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In Enschede, I realised again how important own actors are for a city theatre

It is one of the worst guilty pleasures that I am rich in. Egg salad from the better-filled mayonnaise manufacturer from Twente, with a good second place for their tuna salad. I can't get enough of those. And now let them have both of those on the table at Het Kerstdiner in Theater Kleine Willem in Enschede. Chic is different, but in the land of textile barons and unemployed weavers, they have different ideas of chic than in the Randstad anyway.

The Christmas Dinner is a show from the quiver of the Wilminktheatre, Enschede's city theatre, which in recent years has emerged as an engine of regionally rooted theatre. Grand location theatre in Almelo and a real theatre series about typical Enschede student houses which is now in its third season. Plus summer performances about the Harmonies in the region.

Success gets follow-through

 Great inspiration is former musical producer Gerard Cornelisse, but in the meantime success has produced its own nachwuchs. A young guard is following in his footsteps, without being too opposed to tradition.

A couple of old timers play in this show, where you thus sit at the table with the actors themselves. Laus Steenbeke and Lieneke Leroux carry the performance that promises fresh murder. It would all be a bit more over the top may, but the performance landed perfectly in the packed auditorium at the premiere.

The play is full of mostly playful references to billionaire Sanderink, the eccentric wealthy man and ceo of railway construction company Strukton who lived with his mother until he fell prey to all sorts of marital vicissitudes, with a dubious role for a lady who caused a furore as a would-be IT expert with a spy fetish.

Wilminks Breeding

An important place in this fully packed show, including the house orchestra that originated at the location performances in Almelo, is for 'Wilminks Kweek'. That is a rather prolific musical class of the Wilmink Theatre where musical students from various theatre schools can further professionalise. 

With this programme, Wilminktheatre hopes to keep a new generation of artists committed to itself, and thus to Twente. It succeeds, I understood, and in addition to a growing professional ensemble, it also provides a lasting connection with the audience.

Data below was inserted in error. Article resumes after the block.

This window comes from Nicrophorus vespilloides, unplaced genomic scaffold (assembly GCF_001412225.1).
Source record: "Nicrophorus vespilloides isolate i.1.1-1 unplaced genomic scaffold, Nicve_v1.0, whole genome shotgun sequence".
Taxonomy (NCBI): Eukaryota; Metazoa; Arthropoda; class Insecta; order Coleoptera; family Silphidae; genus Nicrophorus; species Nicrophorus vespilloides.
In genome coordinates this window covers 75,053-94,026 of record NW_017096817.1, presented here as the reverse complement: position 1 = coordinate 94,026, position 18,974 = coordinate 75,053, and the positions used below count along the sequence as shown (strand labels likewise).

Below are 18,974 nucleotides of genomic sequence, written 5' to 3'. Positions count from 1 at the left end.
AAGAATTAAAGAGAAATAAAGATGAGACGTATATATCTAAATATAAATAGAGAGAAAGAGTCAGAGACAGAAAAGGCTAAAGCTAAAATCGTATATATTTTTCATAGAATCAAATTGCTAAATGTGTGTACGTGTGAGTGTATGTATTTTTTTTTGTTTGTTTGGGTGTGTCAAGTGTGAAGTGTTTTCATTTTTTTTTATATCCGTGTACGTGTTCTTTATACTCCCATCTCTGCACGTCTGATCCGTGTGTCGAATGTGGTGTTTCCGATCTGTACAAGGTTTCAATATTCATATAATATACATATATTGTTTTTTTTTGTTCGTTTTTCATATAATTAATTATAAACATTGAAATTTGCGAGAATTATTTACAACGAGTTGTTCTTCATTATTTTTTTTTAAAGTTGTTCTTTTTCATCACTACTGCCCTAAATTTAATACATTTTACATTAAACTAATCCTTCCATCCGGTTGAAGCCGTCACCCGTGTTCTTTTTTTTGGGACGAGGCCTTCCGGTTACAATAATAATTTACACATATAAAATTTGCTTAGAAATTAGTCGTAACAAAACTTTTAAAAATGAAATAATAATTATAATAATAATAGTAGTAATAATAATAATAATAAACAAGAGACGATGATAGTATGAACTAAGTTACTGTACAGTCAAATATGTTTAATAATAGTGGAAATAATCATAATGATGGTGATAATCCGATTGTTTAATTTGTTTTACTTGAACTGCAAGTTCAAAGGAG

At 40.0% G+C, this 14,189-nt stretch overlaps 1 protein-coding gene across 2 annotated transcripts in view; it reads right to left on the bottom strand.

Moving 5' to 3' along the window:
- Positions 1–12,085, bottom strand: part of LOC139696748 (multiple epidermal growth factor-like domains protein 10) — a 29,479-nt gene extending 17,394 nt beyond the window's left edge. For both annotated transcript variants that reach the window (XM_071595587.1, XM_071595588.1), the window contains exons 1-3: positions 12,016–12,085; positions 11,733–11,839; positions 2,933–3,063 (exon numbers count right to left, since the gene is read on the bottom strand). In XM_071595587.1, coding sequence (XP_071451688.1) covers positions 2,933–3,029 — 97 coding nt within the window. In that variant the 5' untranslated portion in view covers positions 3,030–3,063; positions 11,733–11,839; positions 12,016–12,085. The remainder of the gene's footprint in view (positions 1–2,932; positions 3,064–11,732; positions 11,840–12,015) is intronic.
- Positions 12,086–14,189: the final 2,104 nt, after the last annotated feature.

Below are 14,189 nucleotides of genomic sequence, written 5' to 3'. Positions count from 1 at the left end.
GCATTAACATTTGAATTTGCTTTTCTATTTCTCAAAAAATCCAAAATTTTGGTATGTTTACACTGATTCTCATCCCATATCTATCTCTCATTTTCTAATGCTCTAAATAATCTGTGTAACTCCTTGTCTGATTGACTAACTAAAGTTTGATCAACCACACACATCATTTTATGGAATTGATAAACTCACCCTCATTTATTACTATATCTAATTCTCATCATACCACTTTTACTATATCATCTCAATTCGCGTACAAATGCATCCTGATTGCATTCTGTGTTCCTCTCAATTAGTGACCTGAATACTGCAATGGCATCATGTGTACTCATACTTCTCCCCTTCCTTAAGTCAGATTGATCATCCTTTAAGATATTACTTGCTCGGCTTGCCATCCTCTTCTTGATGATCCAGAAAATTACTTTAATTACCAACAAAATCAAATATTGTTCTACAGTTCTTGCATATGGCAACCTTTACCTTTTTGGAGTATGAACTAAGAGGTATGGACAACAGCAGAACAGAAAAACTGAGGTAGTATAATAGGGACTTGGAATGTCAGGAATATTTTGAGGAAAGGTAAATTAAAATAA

The Wilmink Theatre - with performances in many different venues - actually functions as a city ensemble on an ad hoc basis. For structural subsidy, the productions are perhaps a bit too commercial and bourgeois by Randstad subsidy committee standards at the moment, but what they demonstrate with it is that a city theatre is nothing without its own ensemble. And that Enschede is not in the Randstad, and therefore has other stories to tell.

Subsistence security

In recent decades, many theatre houses exchanged their permanent ensemble of actors for loose-fixed connections with independent creators. It brought flexibility and room for innovation, at the expense of actors' livelihoods. Worse: it broke the link with regular audiences, who mainly look for familiar faces on stage. 

Recently, I sat at the table of a city theatre three times, in Utrecht, Rotterdam and now Enschede. That food and theatre have been intimately connected since the first performances 2,500 years ago is obvious. That eating, playing and watching together is also essential for the social bond between artists and audience became clear to me once more.

It doesn't all have to be fancy, nor does it all have to meet the latest requirements of the subsidisers in The Hague. 

Cross-border theatre

Indeed, in the coming years, art may well be at its own mercy. And thus to the city, the village, the region. This may also cross other borders, because in Twente they now also make theatre in Low Saxon. Then you have an audience that speaks your language from Deventer to Berlin. 

Should the country's borders remain open.

Seen (and tasted): The Christmas Dinner by The Wilmink Theatre. T/m 6 January. Information.

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Wijbrand Schaap

Cultural journalist since 1996. Worked as theatre critic, columnist and reporter for Algemeen Dagblad, Utrechts Nieuwsblad, Rotterdams Dagblad, Parool and regional newspapers through Associated Press Services. Interviews for TheaterMaker, Theatererkrant Magazine, Ons Erfdeel, Boekman. Podcast maker, likes to experiment with new media. Culture Press is called the brainchild I gave birth to in 2009. Life partner of Suzanne Brink roommate of Edje, Fonzie and Rufus. Search and find me on Mastodon.View Author posts

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